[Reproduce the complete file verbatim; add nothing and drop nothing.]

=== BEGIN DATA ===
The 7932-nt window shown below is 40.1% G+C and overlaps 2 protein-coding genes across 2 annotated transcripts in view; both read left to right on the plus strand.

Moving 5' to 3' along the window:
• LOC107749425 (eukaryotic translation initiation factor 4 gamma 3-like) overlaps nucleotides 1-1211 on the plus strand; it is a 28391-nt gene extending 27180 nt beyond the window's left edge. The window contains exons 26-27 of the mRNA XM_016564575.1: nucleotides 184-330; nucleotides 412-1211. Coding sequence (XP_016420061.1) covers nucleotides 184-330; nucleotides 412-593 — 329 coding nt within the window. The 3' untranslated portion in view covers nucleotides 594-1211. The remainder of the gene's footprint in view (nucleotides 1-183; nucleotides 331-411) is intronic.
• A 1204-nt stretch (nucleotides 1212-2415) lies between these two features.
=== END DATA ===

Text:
The 7932-nt window shown below is 40.1% G+C and overlaps 2 protein-coding genes across 2 annotated transcripts in view; both read left to right on the plus strand.

Moving 5' to 3' along the window:
• LOC107749425 (eukaryotic translation initiation factor 4 gamma 3-like) overlaps nucleotides 1-1211 on the plus strand; it is a 28391-nt gene extending 27180 nt beyond the window's left edge. The window contains exons 26-27 of the mRNA XM_016564575.1: nucleotides 184-330; nucleotides 412-1211. Coding sequence (XP_016420061.1) covers nucleotides 184-330; nucleotides 412-593 — 329 coding nt within the window. The 3' untranslated portion in view covers nucleotides 594-1211. The remainder of the gene's footprint in view (nucleotides 1-183; nucleotides 331-411) is intronic.
• A 1204-nt stretch (nucleotides 1212-2415) lies between these two features.